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Yvette Silas-Pinson: Q&A with a Rising Leader

"These are women who work hard to try to impact and change their role to be able to make a difference." -- Yvette Silas-Pinson.
Yvette Silas-Pinson: Q&A with a Rising Leader
By Pablo Ros ·
Yvette Silas-Pinson: Q&A with a Rising Leader
Yvette Silas-Pinson speaks with AFSCME retiree about the upcoming Presidential election.

Through the Women’s Leadership Academy, AFSCME women members develop leadership skills with mentors, creating a community of support and the ability to build power in their local unions.

The eight-month Academy includes a five-day orientation session, completion of a local union or council project or campaign, and a three-day final session. This year’s orientation session was held in mid-August in Columbus, Ohio.
Yvette Silas-Pinson is one of dozens of participants in the Academy. She is a school health aide for the Baltimore City Health Department and member of AFSCME Local 44 (Council 67).

Q: What did you like best about being part of the Academy this year?
A: It was absolutely wonderful! I would say it was life changing. To be in a room with 29 women leaders from different parts of the country, as far away as Alaska, was amazing. I’ve gained a whole new sisterhood.

Q: What did you learn from your AFSCME sisters?
A: I learned to be more confident. These are women who work hard to try to impact and change their role to be able to make a difference. I felt proud of myself and what I’ve done, and at the same time I gained new insight into how to address my problem areas. It showed me that it’s okay to love and care about your co-workers and friends. We spent a week together and none of us wanted to separate.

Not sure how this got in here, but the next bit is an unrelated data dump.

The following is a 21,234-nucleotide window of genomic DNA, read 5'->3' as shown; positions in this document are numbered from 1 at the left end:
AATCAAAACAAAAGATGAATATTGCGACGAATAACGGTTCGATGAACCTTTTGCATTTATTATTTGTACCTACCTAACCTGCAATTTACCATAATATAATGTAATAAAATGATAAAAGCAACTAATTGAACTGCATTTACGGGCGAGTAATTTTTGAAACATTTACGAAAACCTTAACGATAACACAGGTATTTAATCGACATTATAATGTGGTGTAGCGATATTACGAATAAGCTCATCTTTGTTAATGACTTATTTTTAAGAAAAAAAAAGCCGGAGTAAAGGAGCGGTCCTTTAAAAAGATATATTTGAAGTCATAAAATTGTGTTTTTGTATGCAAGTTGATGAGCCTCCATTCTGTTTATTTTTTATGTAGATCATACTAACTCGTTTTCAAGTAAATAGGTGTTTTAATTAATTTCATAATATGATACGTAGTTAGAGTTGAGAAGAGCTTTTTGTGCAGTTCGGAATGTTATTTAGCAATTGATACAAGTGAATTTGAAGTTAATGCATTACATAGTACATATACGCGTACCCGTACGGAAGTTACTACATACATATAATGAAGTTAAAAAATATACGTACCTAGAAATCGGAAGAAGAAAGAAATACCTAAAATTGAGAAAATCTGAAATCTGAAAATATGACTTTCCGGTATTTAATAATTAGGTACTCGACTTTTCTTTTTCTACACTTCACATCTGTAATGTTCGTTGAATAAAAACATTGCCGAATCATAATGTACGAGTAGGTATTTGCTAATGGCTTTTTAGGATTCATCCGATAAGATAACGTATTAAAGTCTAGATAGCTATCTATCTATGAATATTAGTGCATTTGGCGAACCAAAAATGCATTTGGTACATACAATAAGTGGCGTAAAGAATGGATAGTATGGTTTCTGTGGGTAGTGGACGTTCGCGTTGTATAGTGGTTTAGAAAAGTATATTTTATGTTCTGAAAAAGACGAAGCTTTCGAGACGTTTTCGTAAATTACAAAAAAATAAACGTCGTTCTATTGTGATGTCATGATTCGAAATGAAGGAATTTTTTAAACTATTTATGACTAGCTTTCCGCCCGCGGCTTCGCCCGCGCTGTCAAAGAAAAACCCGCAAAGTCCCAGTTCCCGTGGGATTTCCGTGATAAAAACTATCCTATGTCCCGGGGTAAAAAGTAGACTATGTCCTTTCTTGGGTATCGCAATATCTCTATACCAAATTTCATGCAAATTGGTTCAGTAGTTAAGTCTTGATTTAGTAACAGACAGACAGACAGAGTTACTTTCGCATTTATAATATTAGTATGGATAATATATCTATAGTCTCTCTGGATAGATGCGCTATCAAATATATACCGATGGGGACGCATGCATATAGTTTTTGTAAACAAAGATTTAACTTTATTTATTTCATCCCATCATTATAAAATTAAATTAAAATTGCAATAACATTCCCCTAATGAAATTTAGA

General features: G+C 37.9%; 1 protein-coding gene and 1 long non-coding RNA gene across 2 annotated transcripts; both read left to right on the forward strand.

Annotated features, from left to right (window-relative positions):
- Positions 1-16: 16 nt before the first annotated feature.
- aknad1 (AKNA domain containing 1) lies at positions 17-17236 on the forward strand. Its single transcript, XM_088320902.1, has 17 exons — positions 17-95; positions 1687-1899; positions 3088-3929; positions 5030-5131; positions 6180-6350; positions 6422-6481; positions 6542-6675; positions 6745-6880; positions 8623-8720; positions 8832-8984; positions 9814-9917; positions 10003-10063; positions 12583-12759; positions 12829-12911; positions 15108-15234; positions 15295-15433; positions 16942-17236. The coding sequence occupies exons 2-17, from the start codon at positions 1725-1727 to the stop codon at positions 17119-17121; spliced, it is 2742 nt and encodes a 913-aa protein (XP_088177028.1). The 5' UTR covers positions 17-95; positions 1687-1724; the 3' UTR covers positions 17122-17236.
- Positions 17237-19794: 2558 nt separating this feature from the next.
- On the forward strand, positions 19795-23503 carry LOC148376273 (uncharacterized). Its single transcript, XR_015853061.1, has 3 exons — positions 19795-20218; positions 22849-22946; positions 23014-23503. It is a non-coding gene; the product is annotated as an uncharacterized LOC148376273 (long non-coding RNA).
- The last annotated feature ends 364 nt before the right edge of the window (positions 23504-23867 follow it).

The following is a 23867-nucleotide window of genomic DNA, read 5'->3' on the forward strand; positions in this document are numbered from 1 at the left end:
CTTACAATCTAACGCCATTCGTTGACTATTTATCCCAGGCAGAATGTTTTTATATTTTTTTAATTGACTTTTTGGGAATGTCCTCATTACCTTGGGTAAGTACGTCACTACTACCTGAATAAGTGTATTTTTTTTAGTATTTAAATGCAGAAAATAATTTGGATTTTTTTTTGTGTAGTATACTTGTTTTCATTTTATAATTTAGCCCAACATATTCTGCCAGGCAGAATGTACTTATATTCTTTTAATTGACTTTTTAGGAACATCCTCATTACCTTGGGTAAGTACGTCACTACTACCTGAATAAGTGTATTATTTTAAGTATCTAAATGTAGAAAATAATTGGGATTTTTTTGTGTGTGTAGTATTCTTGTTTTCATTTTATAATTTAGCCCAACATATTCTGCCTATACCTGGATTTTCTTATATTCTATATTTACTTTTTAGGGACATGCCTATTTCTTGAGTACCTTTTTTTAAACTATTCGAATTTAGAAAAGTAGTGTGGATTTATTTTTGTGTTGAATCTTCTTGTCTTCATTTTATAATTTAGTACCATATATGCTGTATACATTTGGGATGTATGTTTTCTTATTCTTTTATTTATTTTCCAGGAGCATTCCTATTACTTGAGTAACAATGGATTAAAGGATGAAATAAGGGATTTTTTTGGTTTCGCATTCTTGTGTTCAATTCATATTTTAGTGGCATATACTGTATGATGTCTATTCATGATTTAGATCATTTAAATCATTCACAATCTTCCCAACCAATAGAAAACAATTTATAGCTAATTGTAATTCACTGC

Q: I know you helped build your union by knocking on some doors and having one-on-one conversations with other AFSCME members.
A: Yes, we talked about our union and many of them recommitted to our union. Some even joined for the first time. I guess I’m kind of good at it!

Q: What leadership role do you play in your local?
A: I’m a shop steward for my local. When I first joined our union I wasn’t active. I didn’t know what a union was; I didn’t know where my dues went to. So I started asking questions and a young lady who was a school health aide said she needed help with union matters. That was three years ago. So she introduced me to the union and ever since then I’ve been rocking and rolling!

Q: What motivates you every day?
A: It’s the fact that somebody helped me. I’m adopted, and that means somebody changed my life. That’s why I always wanted to impact somebody else’s. I’ve got passion, and I can’t turn it off. Even when I want to it’s always there, it’s always present.

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